Blog: Tagged 'Food Bank'
The BRS team visited Metro Caring’s new Hunger Relief Center at 18th and Downing last week during the final weeks of construction. GH Phipps Construction and BRS’s own Andrea Cunningham and Keith Hayes lead the tour of the spacious new building.Continue
Touring facilities is a great way for our employees to gain a better understanding of the firm's projects. Hard hat tours are especially a grand idea because it’s a chance to get a sneak peek at what goes on behind the scenes during construction of the buildings before they open.
Most importantly, they are also great learning opportunities to troubleshoot or educate others on lessons learned during the process.
Upon completion next month (May 23, 2015) the center will open its doors to provide services to hungry families who can stock up on whole foods and household items, learn about nutrition, self-sufficiency and gardening.
Several donors helped furnish the center with new features such as a greenhouse, cooking appliances, and a rooftop teaching garden with a great view. BRS employees learned about the operations of a successful food bank and toured front and back-of-house areas including loading docks, weigh-in areas, grocery display areas, intake and checkout areas, walk-in freezers, and storage areas. Metro Caring utilizes over a hundred volunteers weekly and distributes 4,000 – 6,000 pounds of food and household items every day.Hide Full Post
Posted by Melissa Ford, AIA on February 19, 2015 at 12:23pm
The BRS office, teamed with Alan Ford Architects, was pleased to participate in this year’s Canstruction Denver event.Continue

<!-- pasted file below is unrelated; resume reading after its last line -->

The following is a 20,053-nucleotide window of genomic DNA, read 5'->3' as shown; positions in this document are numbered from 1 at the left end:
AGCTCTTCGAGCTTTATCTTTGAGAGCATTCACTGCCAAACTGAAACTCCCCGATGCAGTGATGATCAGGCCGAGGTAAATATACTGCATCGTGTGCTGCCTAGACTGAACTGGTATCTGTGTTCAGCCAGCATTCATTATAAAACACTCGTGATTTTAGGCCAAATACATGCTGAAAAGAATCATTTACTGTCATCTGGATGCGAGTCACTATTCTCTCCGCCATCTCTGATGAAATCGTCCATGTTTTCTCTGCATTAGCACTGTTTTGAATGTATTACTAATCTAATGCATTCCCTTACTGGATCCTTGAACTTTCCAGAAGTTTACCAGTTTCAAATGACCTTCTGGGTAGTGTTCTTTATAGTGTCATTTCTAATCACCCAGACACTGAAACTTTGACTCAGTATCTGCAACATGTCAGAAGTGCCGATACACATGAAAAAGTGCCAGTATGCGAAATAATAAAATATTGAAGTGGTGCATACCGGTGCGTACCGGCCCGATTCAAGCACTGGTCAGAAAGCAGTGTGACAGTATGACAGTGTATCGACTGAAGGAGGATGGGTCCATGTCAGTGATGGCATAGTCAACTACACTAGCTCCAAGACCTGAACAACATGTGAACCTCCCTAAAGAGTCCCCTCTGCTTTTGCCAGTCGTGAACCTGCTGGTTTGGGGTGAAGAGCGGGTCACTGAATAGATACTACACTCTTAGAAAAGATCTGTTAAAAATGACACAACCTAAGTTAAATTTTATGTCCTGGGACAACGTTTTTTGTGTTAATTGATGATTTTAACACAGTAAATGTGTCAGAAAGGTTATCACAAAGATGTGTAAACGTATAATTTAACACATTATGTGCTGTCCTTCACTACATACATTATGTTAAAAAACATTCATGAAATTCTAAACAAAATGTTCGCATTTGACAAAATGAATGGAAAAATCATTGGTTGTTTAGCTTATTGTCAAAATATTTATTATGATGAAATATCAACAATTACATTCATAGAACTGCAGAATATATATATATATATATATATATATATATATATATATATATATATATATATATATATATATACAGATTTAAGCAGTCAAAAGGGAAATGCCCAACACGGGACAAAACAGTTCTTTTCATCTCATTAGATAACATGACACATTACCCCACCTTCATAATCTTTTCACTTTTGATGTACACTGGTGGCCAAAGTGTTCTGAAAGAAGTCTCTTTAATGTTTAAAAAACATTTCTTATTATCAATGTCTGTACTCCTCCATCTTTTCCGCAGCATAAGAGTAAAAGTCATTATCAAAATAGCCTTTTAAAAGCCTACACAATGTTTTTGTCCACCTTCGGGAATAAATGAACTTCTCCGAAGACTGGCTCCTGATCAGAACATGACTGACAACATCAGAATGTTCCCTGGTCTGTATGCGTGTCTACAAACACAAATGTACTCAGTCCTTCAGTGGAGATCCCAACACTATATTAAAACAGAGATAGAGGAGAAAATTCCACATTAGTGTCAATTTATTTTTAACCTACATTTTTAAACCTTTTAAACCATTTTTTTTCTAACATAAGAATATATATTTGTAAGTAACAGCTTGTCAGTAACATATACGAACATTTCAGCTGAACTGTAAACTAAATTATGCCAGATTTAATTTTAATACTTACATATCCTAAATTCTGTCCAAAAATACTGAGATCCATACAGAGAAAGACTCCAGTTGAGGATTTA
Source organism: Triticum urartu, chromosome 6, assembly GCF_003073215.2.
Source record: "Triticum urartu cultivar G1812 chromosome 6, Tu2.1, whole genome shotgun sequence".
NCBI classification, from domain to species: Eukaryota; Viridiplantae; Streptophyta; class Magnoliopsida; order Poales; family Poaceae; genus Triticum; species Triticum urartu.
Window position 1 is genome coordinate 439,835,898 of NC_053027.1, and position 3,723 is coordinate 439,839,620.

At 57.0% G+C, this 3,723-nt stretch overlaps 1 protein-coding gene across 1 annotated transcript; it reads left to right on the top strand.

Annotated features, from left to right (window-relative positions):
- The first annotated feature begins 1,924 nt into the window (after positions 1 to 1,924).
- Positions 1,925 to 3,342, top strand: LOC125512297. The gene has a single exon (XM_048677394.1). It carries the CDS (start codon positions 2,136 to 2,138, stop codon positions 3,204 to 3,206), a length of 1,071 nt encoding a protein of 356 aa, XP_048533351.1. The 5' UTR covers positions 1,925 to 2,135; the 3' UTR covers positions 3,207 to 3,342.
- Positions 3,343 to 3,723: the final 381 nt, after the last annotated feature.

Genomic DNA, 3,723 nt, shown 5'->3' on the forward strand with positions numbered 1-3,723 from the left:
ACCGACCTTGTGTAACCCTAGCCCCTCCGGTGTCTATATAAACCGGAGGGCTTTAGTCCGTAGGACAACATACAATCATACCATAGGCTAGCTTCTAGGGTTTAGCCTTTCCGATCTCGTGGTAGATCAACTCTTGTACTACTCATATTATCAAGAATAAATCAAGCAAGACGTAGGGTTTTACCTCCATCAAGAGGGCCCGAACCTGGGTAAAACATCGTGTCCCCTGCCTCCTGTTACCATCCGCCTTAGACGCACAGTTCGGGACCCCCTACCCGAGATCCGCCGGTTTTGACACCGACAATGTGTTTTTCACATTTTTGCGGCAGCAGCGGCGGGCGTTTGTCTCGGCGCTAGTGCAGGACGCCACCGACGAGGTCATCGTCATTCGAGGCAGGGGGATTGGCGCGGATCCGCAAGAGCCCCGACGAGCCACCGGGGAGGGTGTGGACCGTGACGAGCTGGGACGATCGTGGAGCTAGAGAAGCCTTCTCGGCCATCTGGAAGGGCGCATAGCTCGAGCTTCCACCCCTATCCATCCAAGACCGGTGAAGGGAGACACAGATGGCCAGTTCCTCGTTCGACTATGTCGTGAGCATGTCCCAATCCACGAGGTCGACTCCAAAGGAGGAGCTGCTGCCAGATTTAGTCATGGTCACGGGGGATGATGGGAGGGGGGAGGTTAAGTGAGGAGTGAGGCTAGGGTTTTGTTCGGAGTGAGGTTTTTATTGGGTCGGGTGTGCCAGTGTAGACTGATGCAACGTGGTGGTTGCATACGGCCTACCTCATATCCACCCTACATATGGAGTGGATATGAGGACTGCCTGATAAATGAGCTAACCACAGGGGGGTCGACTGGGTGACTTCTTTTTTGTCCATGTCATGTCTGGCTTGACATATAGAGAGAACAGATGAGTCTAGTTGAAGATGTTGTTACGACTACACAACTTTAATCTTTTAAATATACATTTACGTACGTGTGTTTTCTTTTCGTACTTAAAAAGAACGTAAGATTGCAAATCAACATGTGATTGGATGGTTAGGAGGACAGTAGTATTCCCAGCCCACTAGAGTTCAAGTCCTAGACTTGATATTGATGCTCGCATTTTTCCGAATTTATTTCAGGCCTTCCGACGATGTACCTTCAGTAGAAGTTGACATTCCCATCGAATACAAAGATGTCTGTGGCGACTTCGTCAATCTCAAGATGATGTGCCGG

Every year, cities across the globe participate in this great charity event that solicits from both students and professionals in the field of architecture, engineering, construction and the like to construct “cansculptures” to raise awareness (and money) for world hunger. Using canned food of the teams’ choice, they must construct a design without manipulating or damaging any of the cans and labels.
This year’s Denver event was held at the History Colorado Museum, which had sculptures on display for the public to see for nearly 2 weeks. Viewers were encouraged to donate either $1 or a can of food in order to cast a vote for their favorite design. Given a 10 ft. x 10 ft. x 10 ft. space the BRS/Alan Ford team, “Cans-N-Plans”, used over 1,200 cans of beans and 200 cans of tuna to construct their design. After 4 hours of stacking, turning and reinforcing, the team completed their Wile-E Coyote-inspired design, entitled “I Think I Can”. With most of our design consisting of a double-wythe, running bond of canned beans, we used our knowledge of horizontal reinforcement to get the job done. Once the public display was over, the teams decanstructed their designs and boxed them up to be shipped to the local food bank.